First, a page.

I have heard of the Moomins because I keep running across them on blogs. People love the Moomins. It turns out the stories were written in the 40s and 50s by a Finnish author. I discovered a Moomin memorabilia display and a handful of her books for sale at a store in the Twin Cities and I decided I needed to explore. After all, one of my favorite authors is Astrid Lindgren and she was Swedish... it turns out that Lindgren and Jansson have something in common. They both have a remarkable wit and ...more
Like comfort food in book form—every bit as non-cloyingly sweet as I remember from my childhood. It's that combination of gentleness, bluster, melancholy, boisterousness, and unconditional love—Jansson said she set out to write about a functional and happy family—that just gets me where I live. The protagonists are both children and little animals, and the adults are all either mildly quirky or unflappable and kind. And the black-and-white illustrations are marvelous—beautiful and spooky and ful ...more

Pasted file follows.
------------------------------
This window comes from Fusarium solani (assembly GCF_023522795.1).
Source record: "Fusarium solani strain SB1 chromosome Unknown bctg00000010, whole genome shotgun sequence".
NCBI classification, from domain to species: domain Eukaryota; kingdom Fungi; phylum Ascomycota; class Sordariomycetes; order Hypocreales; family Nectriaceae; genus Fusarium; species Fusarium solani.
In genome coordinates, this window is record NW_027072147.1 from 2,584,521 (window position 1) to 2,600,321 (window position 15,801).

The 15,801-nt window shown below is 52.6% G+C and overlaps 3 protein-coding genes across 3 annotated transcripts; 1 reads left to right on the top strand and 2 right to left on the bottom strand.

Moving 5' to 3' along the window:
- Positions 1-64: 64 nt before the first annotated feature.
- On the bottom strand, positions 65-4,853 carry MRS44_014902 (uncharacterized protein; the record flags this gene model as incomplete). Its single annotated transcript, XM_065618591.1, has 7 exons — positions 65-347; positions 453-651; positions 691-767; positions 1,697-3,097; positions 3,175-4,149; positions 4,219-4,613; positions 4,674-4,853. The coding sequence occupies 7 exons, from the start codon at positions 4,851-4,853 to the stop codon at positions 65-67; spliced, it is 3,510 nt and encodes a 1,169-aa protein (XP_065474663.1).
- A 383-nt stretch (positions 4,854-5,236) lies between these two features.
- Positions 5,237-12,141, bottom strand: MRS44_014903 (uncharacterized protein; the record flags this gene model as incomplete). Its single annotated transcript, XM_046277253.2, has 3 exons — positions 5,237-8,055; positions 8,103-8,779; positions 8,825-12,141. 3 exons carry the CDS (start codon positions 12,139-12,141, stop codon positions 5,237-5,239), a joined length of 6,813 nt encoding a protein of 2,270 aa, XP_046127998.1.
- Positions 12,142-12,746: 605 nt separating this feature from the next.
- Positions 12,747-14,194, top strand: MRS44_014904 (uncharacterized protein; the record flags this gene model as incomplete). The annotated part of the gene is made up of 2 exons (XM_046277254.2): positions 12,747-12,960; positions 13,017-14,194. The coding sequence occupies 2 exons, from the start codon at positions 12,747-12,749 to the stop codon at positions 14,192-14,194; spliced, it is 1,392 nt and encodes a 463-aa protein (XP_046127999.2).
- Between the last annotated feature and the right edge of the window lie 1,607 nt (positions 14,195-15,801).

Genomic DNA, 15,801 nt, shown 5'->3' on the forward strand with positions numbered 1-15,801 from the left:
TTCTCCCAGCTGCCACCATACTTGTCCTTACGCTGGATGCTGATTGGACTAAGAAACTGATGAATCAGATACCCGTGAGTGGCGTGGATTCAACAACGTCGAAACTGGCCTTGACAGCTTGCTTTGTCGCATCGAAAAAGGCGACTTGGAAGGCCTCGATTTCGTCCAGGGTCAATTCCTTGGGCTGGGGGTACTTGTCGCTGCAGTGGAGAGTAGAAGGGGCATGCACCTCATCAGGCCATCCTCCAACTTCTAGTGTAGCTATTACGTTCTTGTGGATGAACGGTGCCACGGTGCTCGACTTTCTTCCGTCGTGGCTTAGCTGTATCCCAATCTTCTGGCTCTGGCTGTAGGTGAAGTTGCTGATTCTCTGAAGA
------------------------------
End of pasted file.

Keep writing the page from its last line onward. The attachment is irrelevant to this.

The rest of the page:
Nate D
Jan 25, 2012 Nate D marked it as read-in-2012
Recommends it for: little animals
Recommended to Nate D by: Maya
Shelves: finland
After reading some of Tove Jansson's later excellent work for grown-ups, I had to swoop back and check her children's books. I actually remember seeing all of these at the liobrary as a child, but being uninterested for whatever reason. But now I wish I had looked closer then, as Jansson has a pretty fantastic touch here, light, brisk adventure stories, nonetheless imbued with real insights into how people behave and what the important things are. Not so different from her later stuff, just a bi ...more